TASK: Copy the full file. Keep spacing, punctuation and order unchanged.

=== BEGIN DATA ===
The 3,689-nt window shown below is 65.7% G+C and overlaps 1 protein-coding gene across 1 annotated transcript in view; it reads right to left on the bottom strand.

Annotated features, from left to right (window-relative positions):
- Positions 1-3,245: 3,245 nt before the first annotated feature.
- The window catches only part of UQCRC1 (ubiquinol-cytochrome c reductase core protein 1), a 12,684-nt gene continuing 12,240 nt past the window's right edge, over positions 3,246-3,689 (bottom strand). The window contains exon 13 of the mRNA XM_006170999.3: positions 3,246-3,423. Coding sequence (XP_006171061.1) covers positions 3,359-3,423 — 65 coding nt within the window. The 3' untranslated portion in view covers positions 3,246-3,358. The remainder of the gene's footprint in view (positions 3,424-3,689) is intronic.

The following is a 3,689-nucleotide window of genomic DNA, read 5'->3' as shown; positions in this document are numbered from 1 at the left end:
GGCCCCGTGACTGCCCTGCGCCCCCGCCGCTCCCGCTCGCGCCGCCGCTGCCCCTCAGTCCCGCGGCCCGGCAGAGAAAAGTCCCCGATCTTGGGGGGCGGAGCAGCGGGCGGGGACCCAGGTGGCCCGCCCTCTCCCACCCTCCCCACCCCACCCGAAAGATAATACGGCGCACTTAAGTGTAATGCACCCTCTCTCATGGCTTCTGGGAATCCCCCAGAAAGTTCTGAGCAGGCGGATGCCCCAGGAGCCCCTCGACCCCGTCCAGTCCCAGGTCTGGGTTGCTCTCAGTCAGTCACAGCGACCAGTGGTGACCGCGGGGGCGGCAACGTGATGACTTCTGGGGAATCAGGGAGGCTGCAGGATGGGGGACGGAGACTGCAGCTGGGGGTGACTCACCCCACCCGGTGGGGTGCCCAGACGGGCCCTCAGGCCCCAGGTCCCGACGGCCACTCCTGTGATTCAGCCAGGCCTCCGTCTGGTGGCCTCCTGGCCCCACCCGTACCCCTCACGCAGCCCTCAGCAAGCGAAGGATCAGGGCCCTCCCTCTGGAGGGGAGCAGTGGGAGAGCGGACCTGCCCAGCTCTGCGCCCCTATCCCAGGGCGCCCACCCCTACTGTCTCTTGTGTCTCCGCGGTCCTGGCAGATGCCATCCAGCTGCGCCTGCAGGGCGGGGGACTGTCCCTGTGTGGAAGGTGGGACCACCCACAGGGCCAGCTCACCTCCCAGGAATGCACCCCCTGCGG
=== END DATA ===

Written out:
The 3,689-nt window shown below is 65.7% G+C and overlaps 1 protein-coding gene across 1 annotated transcript in view; it reads right to left on the bottom strand.

Annotated features, from left to right (window-relative positions):
- Positions 1-3,245: 3,245 nt before the first annotated feature.
- The window catches only part of UQCRC1 (ubiquinol-cytochrome c reductase core protein 1), a 12,684-nt gene continuing 12,240 nt past the window's right edge, over positions 3,246-3,689 (bottom strand). The window contains exon 13 of the mRNA XM_006170999.3: positions 3,246-3,423. Coding sequence (XP_006171061.1) covers positions 3,359-3,423 — 65 coding nt within the window. The 3' untranslated portion in view covers positions 3,246-3,358. The remainder of the gene's footprint in view (positions 3,424-3,689) is intronic.

The following is a 3,689-nucleotide window of genomic DNA, read 5'->3' as shown; positions in this document are numbered from 1 at the left end:
GGCCCCGTGACTGCCCTGCGCCCCCGCCGCTCCCGCTCGCGCCGCCGCTGCCCCTCAGTCCCGCGGCCCGGCAGAGAAAAGTCCCCGATCTTGGGGGGCGGAGCAGCGGGCGGGGACCCAGGTGGCCCGCCCTCTCCCACCCTCCCCACCCCACCCGAAAGATAATACGGCGCACTTAAGTGTAATGCACCCTCTCTCATGGCTTCTGGGAATCCCCCAGAAAGTTCTGAGCAGGCGGATGCCCCAGGAGCCCCTCGACCCCGTCCAGTCCCAGGTCTGGGTTGCTCTCAGTCAGTCACAGCGACCAGTGGTGACCGCGGGGGCGGCAACGTGATGACTTCTGGGGAATCAGGGAGGCTGCAGGATGGGGGACGGAGACTGCAGCTGGGGGTGACTCACCCCACCCGGTGGGGTGCCCAGACGGGCCCTCAGGCCCCAGGTCCCGACGGCCACTCCTGTGATTCAGCCAGGCCTCCGTCTGGTGGCCTCCTGGCCCCACCCGTACCCCTCACGCAGCCCTCAGCAAGCGAAGGATCAGGGCCCTCCCTCTGGAGGGGAGCAGTGGGAGAGCGGACCTGCCCAGCTCTGCGCCCCTATCCCAGGGCGCCCACCCCTACTGTCTCTTGTGTCTCCGCGGTCCTGGCAGATGCCATCCAGCTGCGCCTGCAGGGCGGGGGACTGTCCCTGTGTGGAAGGTGGGACCACCCACAGGGCCAGCTCACCTCCCAGGAATGCACCCCCTGCGG